Affordable Access

deepdyve-link
Publisher Website

Examining emotion-, personality-, and reward-related dispositional tendencies in relation to eating pathology and weight change over seven years in the Longitudinal Assessment of Bariatric Surgery (LABS) study.

Authors
  • Lavender, Jason M1
  • King, Wendy C2
  • Kalarchian, Melissa A3
  • Devlin, Michael J4
  • Hinerman, Amanda2
  • Gunstad, John5
  • Marcus, Marsha D6
  • Mitchell, James E7
  • 1 Department of Medicine, Uniformed Services University of the Health Sciences, Bethesda, MD, USA; Military Cardiovascular Outcomes Research Program (MiCOR), Uniformed Services University of the Health Sciences, Bethesda, MD, USA; Metis Foundation, San Antonio, TX, USA. Electronic address: [email protected]
  • 2 Department of Epidemiology, University of Pittsburgh Graduate School of Public Health, Pittsburgh, PA, USA.
  • 3 School of Nursing, Duquesne University, Pittsburgh, PA, USA.
  • 4 Columbia University Vagelos College of Physicians and Surgeons / New York State Psychiatric Institute, New York, NY, USA.
  • 5 Department of Psychological Sciences, Kent State University, Kent, OH, USA.
  • 6 Department of Psychiatry, University of Pittsburgh School of Medicine, Pittsburgh, PA, USA.
  • 7 Neuropsychiatric Research Institute, Fargo, ND, USA.
Type
Published Article
Journal
Journal of psychiatric research
Publication Date
Oct 19, 2019
Volume
120
Pages
124–130
Identifiers
DOI: 10.1016/j.jpsychires.2019.10.014
PMID: 31670260
Source
Medline
Keywords
Language
English
License
Unknown

Abstract

This study examined dispositional emotion-, personality/temperament-, and reward-related variables in relation to post-surgery eating pathology and weight-change among 107 adults who underwent Roux-en-Y gastric bypass (RYGB) or laparoscopic adjustable gastric banding (LAGB). As part of a prospective cohort study, annual post-surgical assessments were conducted to evaluate eating pathology, using the Eating Disorder Examination-Bariatric Surgery Version, and percent weight change from pre-surgery. Dispositional measures were administered at the 6- or 7-year assessment and included the Affect Intensity Measure, Difficulties in Emotion Regulation Scale, UPPS-P Impulsive Behavior Scale, Adult Temperament Questionnaire-Effortful Control Scale, and Sensitivity to Punishment/Sensitivity to Reward Questionnaire. Results from a series of linear mixed models revealed significant associations of emotion dysregulation, affect intensity, positive and negative urgency, effortful control, and reward sensitivity with eating pathology severity across 7 years; additionally, all but two of the subscales comprising the total scores were also significantly associated. Fewer statistically significant results were found in relation to weight change; emotion dysregulation and affect intensity (along with several subscales) were significantly associated with lower percent weight change (i.e., less weight loss), but of the reward-related and personality/temperament variables, only total effortful control emerged as significant. However, the associations of the other variables with both outcomes were consistently in the expected direction. Associations also appeared consistent across surgical procedures. Taken together, findings suggest that certain dispositional tendencies may relate to less optimal long-term outcomes following bariatric surgery and thus may be useful to assess in pre-surgical or early post-surgical evaluations to inform targeted recommendations. Copyright © 2019. Published by Elsevier Ltd.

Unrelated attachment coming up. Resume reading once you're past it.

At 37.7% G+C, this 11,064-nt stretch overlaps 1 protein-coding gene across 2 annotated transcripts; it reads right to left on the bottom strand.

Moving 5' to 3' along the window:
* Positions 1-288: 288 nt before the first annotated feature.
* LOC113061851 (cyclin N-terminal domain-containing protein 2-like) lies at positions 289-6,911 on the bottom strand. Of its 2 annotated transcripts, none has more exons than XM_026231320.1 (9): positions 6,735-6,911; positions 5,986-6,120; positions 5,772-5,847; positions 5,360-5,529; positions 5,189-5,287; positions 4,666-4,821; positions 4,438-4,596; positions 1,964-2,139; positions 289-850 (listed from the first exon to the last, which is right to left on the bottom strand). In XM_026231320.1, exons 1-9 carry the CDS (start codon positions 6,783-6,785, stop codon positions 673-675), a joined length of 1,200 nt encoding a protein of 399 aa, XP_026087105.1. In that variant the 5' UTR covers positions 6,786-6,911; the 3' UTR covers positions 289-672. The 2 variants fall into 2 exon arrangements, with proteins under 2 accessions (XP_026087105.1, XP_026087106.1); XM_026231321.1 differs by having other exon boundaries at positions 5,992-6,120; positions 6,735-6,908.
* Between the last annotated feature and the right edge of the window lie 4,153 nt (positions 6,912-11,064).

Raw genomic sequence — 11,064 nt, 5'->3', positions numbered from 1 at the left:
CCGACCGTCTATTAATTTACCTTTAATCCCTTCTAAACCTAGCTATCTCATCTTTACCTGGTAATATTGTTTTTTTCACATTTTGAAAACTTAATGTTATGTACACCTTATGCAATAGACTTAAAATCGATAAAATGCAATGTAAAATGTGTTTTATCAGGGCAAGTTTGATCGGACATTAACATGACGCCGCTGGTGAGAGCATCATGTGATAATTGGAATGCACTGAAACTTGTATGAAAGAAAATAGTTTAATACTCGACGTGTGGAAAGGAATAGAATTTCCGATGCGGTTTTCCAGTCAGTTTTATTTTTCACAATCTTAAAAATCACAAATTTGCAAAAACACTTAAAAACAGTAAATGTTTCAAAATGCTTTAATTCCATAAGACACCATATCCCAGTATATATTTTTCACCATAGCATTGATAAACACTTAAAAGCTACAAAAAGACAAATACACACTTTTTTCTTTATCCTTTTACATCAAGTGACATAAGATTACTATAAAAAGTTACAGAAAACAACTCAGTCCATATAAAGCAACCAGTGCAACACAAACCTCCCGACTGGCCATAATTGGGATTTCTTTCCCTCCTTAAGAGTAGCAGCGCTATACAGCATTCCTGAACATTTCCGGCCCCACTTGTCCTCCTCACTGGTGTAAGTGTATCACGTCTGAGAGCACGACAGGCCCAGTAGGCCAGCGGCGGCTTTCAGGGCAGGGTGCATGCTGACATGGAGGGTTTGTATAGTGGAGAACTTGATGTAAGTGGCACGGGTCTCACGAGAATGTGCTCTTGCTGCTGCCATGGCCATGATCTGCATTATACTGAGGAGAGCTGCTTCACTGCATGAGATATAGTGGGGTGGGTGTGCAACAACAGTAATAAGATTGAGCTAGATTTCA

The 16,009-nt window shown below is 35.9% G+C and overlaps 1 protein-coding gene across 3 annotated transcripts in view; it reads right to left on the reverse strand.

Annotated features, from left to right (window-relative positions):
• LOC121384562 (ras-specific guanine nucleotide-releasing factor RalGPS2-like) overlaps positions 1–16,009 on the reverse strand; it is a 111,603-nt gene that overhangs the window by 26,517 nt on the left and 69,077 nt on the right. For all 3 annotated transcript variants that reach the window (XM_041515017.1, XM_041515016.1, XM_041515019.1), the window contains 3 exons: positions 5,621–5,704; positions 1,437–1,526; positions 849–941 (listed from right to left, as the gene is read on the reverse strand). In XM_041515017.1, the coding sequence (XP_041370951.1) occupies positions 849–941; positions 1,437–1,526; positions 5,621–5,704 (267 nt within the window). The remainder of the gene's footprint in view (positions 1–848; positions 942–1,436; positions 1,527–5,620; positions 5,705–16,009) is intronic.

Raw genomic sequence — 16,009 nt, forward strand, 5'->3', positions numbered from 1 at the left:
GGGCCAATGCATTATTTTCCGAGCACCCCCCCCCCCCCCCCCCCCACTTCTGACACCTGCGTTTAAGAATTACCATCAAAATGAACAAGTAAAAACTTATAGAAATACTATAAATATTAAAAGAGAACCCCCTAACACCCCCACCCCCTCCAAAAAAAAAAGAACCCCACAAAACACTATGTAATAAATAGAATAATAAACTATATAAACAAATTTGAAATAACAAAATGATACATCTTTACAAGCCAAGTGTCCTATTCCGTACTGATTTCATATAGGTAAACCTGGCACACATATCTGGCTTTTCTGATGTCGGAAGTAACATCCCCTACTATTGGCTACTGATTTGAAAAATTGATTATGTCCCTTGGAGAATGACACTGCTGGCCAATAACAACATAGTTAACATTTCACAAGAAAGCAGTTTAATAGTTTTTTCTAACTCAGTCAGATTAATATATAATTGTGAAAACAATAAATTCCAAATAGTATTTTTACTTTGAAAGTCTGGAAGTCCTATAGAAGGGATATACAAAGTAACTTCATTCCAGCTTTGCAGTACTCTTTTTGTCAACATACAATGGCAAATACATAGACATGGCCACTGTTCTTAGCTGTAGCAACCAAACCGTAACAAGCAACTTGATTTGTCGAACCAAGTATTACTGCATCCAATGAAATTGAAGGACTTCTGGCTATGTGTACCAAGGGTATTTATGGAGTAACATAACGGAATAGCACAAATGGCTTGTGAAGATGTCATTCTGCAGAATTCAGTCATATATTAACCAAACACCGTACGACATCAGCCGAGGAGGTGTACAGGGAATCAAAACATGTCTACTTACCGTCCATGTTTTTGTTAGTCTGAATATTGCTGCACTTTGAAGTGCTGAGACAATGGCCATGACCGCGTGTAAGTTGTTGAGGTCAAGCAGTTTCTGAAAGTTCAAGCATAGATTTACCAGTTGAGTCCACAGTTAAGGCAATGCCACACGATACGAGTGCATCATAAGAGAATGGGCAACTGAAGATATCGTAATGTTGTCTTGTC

Report this publication

Statistics

Seen <100 times